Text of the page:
Sask. government picks school division with 26% online graduation rate to lead standardization

The Saskatchewan government is moving to standardize online education province-wide. But some are wondering why the Sun West School Division was chosen as the host site when it had online graduation rates of just 26 per cent last year. (Jason Warick/CBC - image credit)

The Saskatchewan government is moving to standardize online education province-wide. But some are wondering why the Sun West School Division was chosen as the host site when it had online graduation rates of just 26 per cent last year. (Jason Warick/CBC – image credit)

A school division with online graduation rates of just 26 per cent last year has been chosen by the Saskatchewan government to standardize online education across the province.

The graduation rates registered by the Sun West School Division’s Distance Learning Centre came as a shock to experts interviewed by CBC News.

“Graduation rates are a vital metric. It’s what we are aiming for, but that’s a low number  — so low,” said Kelsey Shields, a school principal in Esterhazy, Sask. who recently obtained her doctoral degree in distance education.

The 26 per cent figure refers to those who attended Grade 10 through 12 classes exclusively online and graduated from Sun West’s program within the expected three years. They include students located within the division and those from other parts of Saskatchewan.

Sun West’s On-Time Graduation Rates From 2016 to 2021

It’s one of the province’s largest online school hosts, with more than 2,000 students last year.

Over the past five years, Sun West online graduation rates have ranged from a high of 47 per cent in 2017 to a low of 24 per cent in 2019, according to the auditor’s report.

Sun West’s own stated goal for online “on time” graduation is 60 per cent. The average for in-person learning is 80 per cent.

Collin Stumpf Photography

Collin Stumpf Photography

Shields and others say the provincial government needs to explain why Sun West was selected, and why things are moving ahead so quickly without meaningful consultation.

“I’m surprised to see that. You’d expect it to be higher. If I was the government and I saw those kind of numbers, I’d want to do something about it,” said Keith Walke, an education professor at the University of Saskatchewan.

“Why would all this be happening without consultation? That’s not Saskatchewan-like.”

No one from the provincial Ministry of Education was available for an interview Thursday. In an email, an official said Sun West’s distance learning centre is well-established, but they are aware of the concerns raised in the auditor’s report.

Trevor Bothorel/CBC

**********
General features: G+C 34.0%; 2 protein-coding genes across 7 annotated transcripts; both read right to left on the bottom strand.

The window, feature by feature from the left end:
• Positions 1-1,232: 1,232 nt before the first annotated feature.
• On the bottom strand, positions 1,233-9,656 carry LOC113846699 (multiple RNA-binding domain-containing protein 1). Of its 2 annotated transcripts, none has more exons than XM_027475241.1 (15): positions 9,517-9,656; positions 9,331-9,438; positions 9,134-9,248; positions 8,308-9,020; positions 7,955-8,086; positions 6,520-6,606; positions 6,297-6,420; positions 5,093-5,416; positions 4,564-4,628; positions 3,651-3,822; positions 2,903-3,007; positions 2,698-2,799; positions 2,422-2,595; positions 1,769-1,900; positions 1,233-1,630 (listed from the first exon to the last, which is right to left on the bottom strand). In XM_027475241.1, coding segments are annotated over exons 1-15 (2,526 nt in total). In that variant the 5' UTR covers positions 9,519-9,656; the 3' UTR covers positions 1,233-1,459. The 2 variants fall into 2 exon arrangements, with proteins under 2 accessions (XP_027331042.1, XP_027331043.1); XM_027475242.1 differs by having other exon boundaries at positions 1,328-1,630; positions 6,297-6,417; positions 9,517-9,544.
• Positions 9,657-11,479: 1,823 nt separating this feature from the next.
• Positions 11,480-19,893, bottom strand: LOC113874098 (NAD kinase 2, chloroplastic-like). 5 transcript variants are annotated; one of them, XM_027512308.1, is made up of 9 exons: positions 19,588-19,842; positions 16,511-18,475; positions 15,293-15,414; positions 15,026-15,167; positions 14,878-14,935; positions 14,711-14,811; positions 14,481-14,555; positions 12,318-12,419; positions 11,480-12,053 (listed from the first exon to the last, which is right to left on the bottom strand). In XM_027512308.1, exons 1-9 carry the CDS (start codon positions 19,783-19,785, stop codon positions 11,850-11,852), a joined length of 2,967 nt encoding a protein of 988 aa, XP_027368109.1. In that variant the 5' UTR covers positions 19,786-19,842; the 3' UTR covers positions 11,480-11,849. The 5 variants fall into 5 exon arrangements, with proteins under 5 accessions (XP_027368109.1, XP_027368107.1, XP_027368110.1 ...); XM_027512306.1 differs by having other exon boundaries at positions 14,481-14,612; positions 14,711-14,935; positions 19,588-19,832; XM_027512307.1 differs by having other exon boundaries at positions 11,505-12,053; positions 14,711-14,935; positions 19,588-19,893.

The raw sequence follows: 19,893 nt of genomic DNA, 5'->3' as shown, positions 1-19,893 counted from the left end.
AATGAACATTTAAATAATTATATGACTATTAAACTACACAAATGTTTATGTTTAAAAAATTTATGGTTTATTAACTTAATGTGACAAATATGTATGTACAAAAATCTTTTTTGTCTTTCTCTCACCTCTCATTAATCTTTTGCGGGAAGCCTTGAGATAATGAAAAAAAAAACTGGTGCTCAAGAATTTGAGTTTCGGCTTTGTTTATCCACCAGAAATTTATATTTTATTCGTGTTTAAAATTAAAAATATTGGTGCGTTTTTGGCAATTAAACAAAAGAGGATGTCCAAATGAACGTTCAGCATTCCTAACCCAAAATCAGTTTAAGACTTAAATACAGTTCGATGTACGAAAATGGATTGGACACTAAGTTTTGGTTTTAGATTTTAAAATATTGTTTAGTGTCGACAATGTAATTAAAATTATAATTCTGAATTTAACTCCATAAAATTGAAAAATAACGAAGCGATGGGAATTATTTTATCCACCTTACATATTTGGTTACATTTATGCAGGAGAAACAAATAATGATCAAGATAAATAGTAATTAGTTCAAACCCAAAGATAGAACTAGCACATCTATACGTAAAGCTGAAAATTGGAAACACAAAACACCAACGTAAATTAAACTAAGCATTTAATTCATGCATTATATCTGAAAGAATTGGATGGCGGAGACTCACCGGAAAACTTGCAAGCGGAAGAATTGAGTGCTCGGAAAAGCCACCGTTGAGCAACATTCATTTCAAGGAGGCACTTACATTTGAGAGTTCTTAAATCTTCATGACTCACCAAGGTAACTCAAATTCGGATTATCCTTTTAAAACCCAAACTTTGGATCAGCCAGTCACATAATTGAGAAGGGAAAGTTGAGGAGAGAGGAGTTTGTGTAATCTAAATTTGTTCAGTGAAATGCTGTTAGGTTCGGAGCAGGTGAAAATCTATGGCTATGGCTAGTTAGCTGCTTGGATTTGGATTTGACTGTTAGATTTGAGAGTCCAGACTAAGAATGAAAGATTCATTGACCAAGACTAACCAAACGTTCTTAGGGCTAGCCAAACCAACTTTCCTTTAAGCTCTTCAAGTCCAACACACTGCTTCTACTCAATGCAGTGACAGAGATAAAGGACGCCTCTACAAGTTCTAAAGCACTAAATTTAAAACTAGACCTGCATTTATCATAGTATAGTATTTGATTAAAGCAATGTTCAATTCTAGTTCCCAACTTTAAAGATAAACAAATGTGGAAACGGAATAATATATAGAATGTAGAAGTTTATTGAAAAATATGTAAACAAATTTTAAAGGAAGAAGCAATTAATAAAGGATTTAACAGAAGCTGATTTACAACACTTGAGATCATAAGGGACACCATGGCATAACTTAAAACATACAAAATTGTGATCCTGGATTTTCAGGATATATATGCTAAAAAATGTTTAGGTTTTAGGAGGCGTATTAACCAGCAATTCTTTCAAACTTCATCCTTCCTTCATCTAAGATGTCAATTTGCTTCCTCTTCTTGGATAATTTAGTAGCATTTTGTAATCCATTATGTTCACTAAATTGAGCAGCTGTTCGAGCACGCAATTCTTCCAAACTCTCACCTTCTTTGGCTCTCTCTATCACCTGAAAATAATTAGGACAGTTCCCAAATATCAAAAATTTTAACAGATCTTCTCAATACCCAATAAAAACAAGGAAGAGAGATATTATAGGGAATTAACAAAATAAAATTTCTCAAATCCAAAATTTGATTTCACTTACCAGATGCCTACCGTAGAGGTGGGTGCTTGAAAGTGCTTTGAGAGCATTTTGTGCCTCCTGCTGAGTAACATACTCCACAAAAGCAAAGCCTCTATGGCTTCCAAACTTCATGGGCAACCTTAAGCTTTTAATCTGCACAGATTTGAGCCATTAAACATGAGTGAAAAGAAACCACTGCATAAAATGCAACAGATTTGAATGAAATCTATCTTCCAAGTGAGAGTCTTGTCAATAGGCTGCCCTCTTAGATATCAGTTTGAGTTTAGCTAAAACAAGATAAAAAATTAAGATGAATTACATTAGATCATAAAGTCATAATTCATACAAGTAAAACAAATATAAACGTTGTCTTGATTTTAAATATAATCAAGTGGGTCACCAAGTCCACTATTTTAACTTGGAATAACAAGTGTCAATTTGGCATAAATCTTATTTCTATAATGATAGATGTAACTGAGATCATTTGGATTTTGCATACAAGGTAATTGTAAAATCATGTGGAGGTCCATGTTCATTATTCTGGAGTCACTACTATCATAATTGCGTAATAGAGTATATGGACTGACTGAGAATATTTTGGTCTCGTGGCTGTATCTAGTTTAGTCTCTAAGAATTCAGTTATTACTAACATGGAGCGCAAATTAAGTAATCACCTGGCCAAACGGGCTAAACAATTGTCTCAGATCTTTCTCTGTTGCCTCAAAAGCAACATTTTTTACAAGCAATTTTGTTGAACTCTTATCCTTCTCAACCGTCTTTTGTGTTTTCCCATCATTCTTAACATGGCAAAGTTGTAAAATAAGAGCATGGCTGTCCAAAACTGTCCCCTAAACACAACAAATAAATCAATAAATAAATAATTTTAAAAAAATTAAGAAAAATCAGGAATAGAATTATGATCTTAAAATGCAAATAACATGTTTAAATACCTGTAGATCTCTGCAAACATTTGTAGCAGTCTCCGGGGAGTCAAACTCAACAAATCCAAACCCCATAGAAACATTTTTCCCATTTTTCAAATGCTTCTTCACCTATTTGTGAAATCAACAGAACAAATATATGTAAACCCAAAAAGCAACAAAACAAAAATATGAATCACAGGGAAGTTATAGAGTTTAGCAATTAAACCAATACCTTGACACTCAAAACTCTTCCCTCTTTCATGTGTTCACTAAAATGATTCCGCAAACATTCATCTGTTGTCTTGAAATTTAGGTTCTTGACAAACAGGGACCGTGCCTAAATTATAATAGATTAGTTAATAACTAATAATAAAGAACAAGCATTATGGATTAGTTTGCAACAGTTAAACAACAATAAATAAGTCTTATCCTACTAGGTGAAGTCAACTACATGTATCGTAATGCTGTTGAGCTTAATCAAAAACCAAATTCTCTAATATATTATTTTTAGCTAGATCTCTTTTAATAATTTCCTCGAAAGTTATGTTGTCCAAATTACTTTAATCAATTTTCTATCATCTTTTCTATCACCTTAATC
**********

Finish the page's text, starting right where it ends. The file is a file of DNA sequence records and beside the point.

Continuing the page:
Trevor Bothorel/CBC

They say they’ve consulted with every school division and will continue to speak with a wide range of education experts.

“Sun West School Division’s DLC was selected because it is a well-established operation with skilled staff, robust technology, and a wealth of courses to provide a ready-made foundation for the centralized model. It will allow all students across the province access to any course offered by the new online school, regardless of where they live,” the official said in an email.

Saskatchewan Teachers Federation president Samantha Becotte says the government has not consulted with them and has some explaining to do before it goes any further. She says the government should delay plans to roll out the system for the upcoming school year until it answers questions about the low graduation rate and other issues.

“There’s many people who have a stake in this, and we want to make sure that we get it right for students so that they can be successful in their education system,” she said.

In an interview, provincial auditor Tara Clemett said Sun West has done some good things, but the low graduation rate is a concern.

“They need to figure out how to keep people engaged when they’re only doing online learning, for sure. Again, good model in place [but] I do think they can obviously enhance and do better,” she said.

Clemett said that most students selected in a sampling for her audit did not receive proper supervision or follow up. The division also did not effectively track student progress or success rates. She also pointed out some Sun West courses have not been updated in more than a decade.

As well, Clemett says, computer systems must be upgraded to identify teachers who are “critically behind in grading.”

 

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